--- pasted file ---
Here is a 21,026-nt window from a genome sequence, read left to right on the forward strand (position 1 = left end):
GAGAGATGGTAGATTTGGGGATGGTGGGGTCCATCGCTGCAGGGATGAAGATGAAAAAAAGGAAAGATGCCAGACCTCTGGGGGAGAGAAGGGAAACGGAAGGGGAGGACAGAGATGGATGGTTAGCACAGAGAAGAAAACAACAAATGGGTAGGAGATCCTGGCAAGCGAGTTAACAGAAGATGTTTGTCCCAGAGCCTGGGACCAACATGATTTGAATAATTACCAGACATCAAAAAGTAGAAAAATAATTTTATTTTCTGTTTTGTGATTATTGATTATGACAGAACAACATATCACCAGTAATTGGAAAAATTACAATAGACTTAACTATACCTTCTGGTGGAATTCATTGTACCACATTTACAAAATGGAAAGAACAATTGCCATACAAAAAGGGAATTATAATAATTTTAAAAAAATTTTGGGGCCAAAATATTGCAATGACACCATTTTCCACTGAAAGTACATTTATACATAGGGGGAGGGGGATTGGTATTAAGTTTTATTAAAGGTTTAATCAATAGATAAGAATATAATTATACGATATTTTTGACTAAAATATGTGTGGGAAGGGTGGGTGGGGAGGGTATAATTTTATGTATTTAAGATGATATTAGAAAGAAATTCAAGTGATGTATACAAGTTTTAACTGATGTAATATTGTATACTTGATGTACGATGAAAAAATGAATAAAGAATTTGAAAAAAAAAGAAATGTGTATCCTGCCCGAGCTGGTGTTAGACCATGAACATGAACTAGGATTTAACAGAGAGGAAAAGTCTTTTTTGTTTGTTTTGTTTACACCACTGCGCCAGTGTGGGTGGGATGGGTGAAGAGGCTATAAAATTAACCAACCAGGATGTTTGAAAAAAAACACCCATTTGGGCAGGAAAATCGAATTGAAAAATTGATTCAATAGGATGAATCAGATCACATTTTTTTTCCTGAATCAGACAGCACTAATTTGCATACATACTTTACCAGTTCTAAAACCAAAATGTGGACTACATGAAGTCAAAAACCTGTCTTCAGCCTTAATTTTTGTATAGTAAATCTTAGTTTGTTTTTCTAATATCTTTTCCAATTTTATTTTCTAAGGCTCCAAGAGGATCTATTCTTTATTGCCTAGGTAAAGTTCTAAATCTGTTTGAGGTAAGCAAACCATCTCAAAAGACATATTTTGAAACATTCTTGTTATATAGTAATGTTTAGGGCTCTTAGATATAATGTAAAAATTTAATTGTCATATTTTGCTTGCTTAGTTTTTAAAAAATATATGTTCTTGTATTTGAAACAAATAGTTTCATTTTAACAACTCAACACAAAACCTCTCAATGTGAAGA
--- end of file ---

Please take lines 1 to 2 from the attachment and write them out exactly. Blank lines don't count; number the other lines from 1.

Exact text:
Here is a 21,026-nt window from a genome sequence, read left to right on the forward strand (position 1 = left end):
GAGAGATGGTAGATTTGGGGATGGTGGGGTCCATCGCTGCAGGGATGAAGATGAAAAAAAGGAAAGATGCCAGACCTCTGGGGGAGAGAAGGGAAACGGAAGGGGAGGACAGAGATGGATGGTTAGCACAGAGAAGAAAACAACAAATGGGTAGGAGATCCTGGCAAGCGAGTTAACAGAAGATGTTTGTCCCAGAGCCTGGGACCAACATGATTTGAATAATTACCAGACATCAAAAAGTAGAAAAATAATTTTATTTTCTGTTTTGTGATTATTGATTATGACAGAACAACATATCACCAGTAATTGGAAAAATTACAATAGACTTAACTATACCTTCTGGTGGAATTCATTGTACCACATTTACAAAATGGAAAGAACAATTGCCATACAAAAAGGGAATTATAATAATTTTAAAAAAATTTTGGGGCCAAAATATTGCAATGACACCATTTTCCACTGAAAGTACATTTATACATAGGGGGAGGGGGATTGGTATTAAGTTTTATTAAAGGTTTAATCAATAGATAAGAATATAATTATACGATATTTTTGACTAAAATATGTGTGGGAAGGGTGGGTGGGGAGGGTATAATTTTATGTATTTAAGATGATATTAGAAAGAAATTCAAGTGATGTATACAAGTTTTAACTGATGTAATATTGTATACTTGATGTACGATGAAAAAATGAATAAAGAATTTGAAAAAAAAAGAAATGTGTATCCTGCCCGAGCTGGTGTTAGACCATGAACATGAACTAGGATTTAACAGAGAGGAAAAGTCTTTTTTGTTTGTTTTGTTTACACCACTGCGCCAGTGTGGGTGGGATGGGTGAAGAGGCTATAAAATTAACCAACCAGGATGTTTGAAAAAAAACACCCATTTGGGCAGGAAAATCGAATTGAAAAATTGATTCAATAGGATGAATCAGATCACATTTTTTTTCCTGAATCAGACAGCACTAATTTGCATACATACTTTACCAGTTCTAAAACCAAAATGTGGACTACATGAAGTCAAAAACCTGTCTTCAGCCTTAATTTTTGTATAGTAAATCTTAGTTTGTTTTTCTAATATCTTTTCCAATTTTATTTTCTAAGGCTCCAAGAGGATCTATTCTTTATTGCCTAGGTAAAGTTCTAAATCTGTTTGAGGTAAGCAAACCATCTCAAAAGACATATTTTGAAACATTCTTGTTATATAGTAATGTTTAGGGCTCTTAGATATAATGTAAAAATTTAATTGTCATATTTTGCTTGCTTAGTTTTTAAAAAATATATGTTCTTGTATTTGAAACAAATAGTTTCATTTTAACAACTCAACACAAAACCTCTCAATGTGAAGA